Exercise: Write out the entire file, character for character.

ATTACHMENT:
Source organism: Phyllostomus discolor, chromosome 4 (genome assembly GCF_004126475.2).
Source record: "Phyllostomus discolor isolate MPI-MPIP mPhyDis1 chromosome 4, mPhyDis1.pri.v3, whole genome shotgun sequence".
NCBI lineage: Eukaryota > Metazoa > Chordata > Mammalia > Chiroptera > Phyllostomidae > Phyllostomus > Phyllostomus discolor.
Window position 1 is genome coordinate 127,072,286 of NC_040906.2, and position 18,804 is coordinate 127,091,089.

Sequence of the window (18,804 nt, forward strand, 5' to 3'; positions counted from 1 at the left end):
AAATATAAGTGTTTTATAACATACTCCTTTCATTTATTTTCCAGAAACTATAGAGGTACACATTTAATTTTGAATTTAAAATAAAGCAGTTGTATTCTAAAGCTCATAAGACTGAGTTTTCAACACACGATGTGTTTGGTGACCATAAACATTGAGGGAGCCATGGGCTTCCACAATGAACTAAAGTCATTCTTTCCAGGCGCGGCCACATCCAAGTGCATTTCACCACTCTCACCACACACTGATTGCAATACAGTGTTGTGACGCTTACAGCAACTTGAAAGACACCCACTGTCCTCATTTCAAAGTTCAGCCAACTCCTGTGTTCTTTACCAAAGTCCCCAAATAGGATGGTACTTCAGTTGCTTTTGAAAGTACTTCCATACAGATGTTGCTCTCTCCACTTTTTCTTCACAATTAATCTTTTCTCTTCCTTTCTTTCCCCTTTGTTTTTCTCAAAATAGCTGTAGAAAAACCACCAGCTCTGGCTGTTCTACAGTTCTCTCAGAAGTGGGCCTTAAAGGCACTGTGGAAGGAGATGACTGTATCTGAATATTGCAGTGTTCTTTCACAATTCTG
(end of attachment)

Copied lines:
Source organism: Phyllostomus discolor, chromosome 4 (genome assembly GCF_004126475.2).
Source record: "Phyllostomus discolor isolate MPI-MPIP mPhyDis1 chromosome 4, mPhyDis1.pri.v3, whole genome shotgun sequence".
NCBI lineage: Eukaryota > Metazoa > Chordata > Mammalia > Chiroptera > Phyllostomidae > Phyllostomus > Phyllostomus discolor.
Window position 1 is genome coordinate 127,072,286 of NC_040906.2, and position 18,804 is coordinate 127,091,089.

Sequence of the window (18,804 nt, forward strand, 5' to 3'; positions counted from 1 at the left end):
AAATATAAGTGTTTTATAACATACTCCTTTCATTTATTTTCCAGAAACTATAGAGGTACACATTTAATTTTGAATTTAAAATAAAGCAGTTGTATTCTAAAGCTCATAAGACTGAGTTTTCAACACACGATGTGTTTGGTGACCATAAACATTGAGGGAGCCATGGGCTTCCACAATGAACTAAAGTCATTCTTTCCAGGCGCGGCCACATCCAAGTGCATTTCACCACTCTCACCACACACTGATTGCAATACAGTGTTGTGACGCTTACAGCAACTTGAAAGACACCCACTGTCCTCATTTCAAAGTTCAGCCAACTCCTGTGTTCTTTACCAAAGTCCCCAAATAGGATGGTACTTCAGTTGCTTTTGAAAGTACTTCCATACAGATGTTGCTCTCTCCACTTTTTCTTCACAATTAATCTTTTCTCTTCCTTTCTTTCCCCTTTGTTTTTCTCAAAATAGCTGTAGAAAAACCACCAGCTCTGGCTGTTCTACAGTTCTCTCAGAAGTGGGCCTTAAAGGCACTGTGGAAGGAGATGACTGTATCTGAATATTGCAGTGTTCTTTCACAATTCTG